According to TMA, the rebuttable QPA presumption “will unfairly skew” arbitration results “in payors’ favor, granting them a windfall they were unable to obtain in the legislative process.” The presumption would thus “undermine providers’ ability to obtain adequate reimbursement for their services, to the detriment of both providers and the patients they serve.”

With respect to APA compliance, TMA says it was denied an opportunity to raise its objections to the QPA presumption because the regulation was issued without notice and comment. To forego notice and comment under the APA, TMA asserts, the agencies must find “good cause,” a narrow exception that allows them “to bypass their fundamental obligation to provide notice and comment” only in “defined circumstances where delay would cause serious harm.” There was no exigency justifying the agencies’ decision not to provide notice and comment in this case, TMA maintains, because the No Surprises Act would not take effect until March 2022. Further, the statute itself did not require the agencies to issue regulations until December 2021, three months after the interim final rules.

The TMA case docket is available on Reorg HERE.

Bipartisan Opposition of IFR

A bipartisan group of more than 150 lawmakers signed a letter dated Nov. 5 asserting that the interim final rule runs counter to the legislative intent behind the No Surprises Act. The letter takes particular issue with the parameters of the independent dispute resolution, or IDR, process, which the lawmakers claim do not reflect the way the No Surprises Act was written, “do not reflect a policy that could have passed Congress, and do not create a balanced process to settle payment disputes.” In particular, the lawmakers point to the guidance laid out in the interim final rule which states that the IDR entities begin with the assumption that the median in-network rate is the appropriate payment amount prior to considering other factors. “This directive establishes a de-facto benchmark rate, making the median in-network rate the default factor considered in the IDR process,” states the letter, adding that this “approach is contrary to statute and could incentivize insurance companies to set artificially low payment rates,” and “could also have a broad impact on reimbursement for in-network services, which could exacerbate existing health disparities and patient access issues in rural and urban underserved communities.”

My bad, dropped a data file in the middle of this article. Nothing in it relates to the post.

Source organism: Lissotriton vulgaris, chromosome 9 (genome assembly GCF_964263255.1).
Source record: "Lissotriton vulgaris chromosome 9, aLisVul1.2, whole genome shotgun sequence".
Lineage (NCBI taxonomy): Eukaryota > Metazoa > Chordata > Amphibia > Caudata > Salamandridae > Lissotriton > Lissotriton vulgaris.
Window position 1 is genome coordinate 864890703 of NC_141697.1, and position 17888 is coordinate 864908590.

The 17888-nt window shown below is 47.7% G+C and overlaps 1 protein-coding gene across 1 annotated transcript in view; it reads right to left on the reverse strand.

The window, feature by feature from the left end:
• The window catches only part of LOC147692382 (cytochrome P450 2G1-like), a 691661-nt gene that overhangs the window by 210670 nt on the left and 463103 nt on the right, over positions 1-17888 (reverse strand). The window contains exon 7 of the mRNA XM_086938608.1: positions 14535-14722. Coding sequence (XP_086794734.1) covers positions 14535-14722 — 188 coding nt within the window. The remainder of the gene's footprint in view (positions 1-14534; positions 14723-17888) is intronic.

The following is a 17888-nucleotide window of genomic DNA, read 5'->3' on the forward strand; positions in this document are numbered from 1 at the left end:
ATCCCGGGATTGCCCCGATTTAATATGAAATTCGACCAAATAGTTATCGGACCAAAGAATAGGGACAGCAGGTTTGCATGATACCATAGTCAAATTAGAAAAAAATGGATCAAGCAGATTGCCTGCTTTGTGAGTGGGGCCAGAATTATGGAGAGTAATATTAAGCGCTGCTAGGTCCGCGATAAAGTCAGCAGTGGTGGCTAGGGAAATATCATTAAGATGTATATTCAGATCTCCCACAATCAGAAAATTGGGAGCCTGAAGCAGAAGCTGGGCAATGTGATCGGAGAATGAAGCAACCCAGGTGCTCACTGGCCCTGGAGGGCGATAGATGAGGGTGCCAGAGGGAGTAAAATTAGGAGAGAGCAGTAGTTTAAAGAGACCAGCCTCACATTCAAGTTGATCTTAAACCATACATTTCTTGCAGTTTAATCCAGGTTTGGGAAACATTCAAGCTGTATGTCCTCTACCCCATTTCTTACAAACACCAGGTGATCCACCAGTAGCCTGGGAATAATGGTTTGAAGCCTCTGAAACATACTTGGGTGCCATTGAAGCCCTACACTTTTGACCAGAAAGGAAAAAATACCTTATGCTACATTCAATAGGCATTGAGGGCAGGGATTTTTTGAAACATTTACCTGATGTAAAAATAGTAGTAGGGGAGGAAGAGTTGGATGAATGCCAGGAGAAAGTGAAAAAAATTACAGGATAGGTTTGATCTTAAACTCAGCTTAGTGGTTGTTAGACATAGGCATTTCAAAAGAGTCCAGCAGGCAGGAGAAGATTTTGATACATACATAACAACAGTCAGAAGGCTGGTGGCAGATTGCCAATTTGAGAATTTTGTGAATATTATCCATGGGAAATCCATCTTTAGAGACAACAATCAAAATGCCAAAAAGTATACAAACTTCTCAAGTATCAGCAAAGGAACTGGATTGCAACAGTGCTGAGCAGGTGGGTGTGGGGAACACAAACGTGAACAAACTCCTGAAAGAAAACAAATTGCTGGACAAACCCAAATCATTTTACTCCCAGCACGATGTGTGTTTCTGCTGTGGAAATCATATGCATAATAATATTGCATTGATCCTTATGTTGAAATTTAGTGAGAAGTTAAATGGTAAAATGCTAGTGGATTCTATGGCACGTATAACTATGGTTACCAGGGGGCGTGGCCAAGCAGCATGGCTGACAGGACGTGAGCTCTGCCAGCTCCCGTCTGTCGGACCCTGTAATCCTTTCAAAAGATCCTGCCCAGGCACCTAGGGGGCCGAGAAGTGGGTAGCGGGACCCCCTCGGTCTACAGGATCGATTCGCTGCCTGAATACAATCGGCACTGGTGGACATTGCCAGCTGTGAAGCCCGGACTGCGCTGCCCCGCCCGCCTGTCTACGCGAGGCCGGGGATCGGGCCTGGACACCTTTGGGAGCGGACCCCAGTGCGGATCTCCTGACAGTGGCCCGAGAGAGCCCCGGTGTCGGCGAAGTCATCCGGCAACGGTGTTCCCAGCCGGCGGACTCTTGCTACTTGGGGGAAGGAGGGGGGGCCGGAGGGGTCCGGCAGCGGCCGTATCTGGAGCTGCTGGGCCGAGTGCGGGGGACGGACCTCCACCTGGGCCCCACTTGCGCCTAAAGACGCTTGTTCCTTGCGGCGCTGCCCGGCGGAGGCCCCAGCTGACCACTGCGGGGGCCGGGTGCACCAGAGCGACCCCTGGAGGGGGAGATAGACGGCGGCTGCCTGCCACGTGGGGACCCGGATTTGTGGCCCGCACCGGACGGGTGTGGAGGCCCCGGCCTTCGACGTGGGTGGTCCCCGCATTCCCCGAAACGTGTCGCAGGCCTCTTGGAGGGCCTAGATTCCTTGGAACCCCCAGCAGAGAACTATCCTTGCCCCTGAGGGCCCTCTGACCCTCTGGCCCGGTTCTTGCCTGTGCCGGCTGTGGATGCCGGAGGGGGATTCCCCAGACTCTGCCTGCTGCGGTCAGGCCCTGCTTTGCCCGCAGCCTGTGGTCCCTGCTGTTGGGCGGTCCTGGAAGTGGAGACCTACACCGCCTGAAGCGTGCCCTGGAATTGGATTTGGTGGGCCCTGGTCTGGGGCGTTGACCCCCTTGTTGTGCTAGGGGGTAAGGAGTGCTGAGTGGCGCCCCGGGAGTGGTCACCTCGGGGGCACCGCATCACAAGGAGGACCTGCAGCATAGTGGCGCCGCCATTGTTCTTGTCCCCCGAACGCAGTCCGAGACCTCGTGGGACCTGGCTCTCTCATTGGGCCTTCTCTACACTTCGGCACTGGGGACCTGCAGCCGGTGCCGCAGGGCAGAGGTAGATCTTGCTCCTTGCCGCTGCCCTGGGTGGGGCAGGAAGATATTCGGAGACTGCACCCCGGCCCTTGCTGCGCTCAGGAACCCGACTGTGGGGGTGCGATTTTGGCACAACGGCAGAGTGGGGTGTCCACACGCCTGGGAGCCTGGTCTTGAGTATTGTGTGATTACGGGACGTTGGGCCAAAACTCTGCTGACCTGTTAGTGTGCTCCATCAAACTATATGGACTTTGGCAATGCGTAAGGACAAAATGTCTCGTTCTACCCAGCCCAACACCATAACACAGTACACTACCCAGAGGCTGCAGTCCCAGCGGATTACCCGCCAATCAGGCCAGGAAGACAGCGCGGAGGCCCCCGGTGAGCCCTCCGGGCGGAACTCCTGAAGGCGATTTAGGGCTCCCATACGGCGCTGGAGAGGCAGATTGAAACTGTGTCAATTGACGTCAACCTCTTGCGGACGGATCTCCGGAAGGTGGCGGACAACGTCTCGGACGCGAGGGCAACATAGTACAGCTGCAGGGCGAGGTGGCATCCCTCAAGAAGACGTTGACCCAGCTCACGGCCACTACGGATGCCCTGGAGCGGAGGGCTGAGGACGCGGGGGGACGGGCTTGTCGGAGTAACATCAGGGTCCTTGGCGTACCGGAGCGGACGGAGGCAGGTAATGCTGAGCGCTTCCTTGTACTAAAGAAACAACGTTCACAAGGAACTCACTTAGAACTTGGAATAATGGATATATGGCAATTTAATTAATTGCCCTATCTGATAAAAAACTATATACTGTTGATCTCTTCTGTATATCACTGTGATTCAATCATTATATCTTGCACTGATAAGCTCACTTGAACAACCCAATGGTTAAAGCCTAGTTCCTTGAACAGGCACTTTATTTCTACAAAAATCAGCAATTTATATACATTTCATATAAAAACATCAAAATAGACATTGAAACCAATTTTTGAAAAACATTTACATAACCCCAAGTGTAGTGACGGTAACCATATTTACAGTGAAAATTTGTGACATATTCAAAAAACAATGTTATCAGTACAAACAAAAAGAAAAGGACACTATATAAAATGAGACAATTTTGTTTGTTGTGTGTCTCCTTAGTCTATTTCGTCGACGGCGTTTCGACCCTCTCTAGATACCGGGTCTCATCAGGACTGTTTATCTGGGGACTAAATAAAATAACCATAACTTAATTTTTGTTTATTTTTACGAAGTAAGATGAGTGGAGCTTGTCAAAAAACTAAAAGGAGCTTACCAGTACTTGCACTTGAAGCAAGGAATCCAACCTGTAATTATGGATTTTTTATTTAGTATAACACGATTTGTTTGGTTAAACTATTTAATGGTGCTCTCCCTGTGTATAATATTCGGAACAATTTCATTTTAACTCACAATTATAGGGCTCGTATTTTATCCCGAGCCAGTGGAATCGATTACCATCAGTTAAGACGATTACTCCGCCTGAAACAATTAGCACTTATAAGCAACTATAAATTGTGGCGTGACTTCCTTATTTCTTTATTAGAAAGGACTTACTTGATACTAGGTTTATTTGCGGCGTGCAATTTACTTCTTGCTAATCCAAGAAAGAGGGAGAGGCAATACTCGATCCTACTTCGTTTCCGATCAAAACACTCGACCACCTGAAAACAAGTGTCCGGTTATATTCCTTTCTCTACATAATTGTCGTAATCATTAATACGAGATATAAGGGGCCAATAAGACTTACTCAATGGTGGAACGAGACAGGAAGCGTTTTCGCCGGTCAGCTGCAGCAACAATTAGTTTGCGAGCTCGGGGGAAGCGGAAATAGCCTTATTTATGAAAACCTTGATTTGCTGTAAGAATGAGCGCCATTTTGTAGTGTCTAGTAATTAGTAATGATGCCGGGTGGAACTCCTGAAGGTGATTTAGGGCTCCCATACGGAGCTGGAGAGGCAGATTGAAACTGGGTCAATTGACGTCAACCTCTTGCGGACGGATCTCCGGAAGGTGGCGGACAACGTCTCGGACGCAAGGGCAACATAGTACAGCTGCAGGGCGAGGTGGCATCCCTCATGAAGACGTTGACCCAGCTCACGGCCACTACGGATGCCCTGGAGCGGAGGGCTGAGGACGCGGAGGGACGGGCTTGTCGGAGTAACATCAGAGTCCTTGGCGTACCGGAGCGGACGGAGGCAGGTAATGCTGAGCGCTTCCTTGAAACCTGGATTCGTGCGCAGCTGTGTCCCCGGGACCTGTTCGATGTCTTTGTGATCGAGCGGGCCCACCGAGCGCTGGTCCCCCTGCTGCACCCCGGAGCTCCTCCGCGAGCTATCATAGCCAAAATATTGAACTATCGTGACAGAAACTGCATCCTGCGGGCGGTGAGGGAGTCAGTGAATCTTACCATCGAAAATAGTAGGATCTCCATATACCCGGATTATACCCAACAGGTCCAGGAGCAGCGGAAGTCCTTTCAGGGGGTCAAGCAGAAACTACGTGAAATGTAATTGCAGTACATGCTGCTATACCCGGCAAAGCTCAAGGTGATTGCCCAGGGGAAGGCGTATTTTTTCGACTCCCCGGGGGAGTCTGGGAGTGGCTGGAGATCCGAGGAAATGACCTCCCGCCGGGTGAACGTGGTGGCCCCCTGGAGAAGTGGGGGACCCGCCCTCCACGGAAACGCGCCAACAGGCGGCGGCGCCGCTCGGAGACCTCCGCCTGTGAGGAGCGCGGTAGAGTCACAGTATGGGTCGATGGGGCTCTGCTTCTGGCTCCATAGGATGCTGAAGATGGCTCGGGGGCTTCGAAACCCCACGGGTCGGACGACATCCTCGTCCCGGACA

Support for IFR

Rep. Frank Pallone, D-N.J., and Sen. Patty Murray, D-Wash., chairs of the House Committee on Energy and Commerce and Senate Committee on Health Education, Labor and Pensions, respectively, assert in a separate letter, however, that the Biden Administration has implemented the law “in a manner consistent” with their intent as leaders of the congressional committees with jurisdiction over the legislation.

A group of 63 organizations representing unions and employers sent a letter on Nov. 16 to the heads of the departments of HHS, Treasury and Labor applauding the “vital consumer protections” in the form of the “thoughtful approach to IDR in the interim final rules.”

Additionally, Ali Khawar, acting Assistant Secretary of the Employee Benefits Security Administration, defended the interim final rules during a Nov. 10 webinar hosted by advocacy group the Council for Affordable Health Coverage.

“Obviously we did take an approach in the interim final rule that wasn’t an accident,” Khawar said (starting at 41:25). “We’ve been thinking about this issue a lot, and it was a deliberate decision.”

--Harvard Zhang, Mark Fischer, Kevin Eckhardt, Lucas Ballet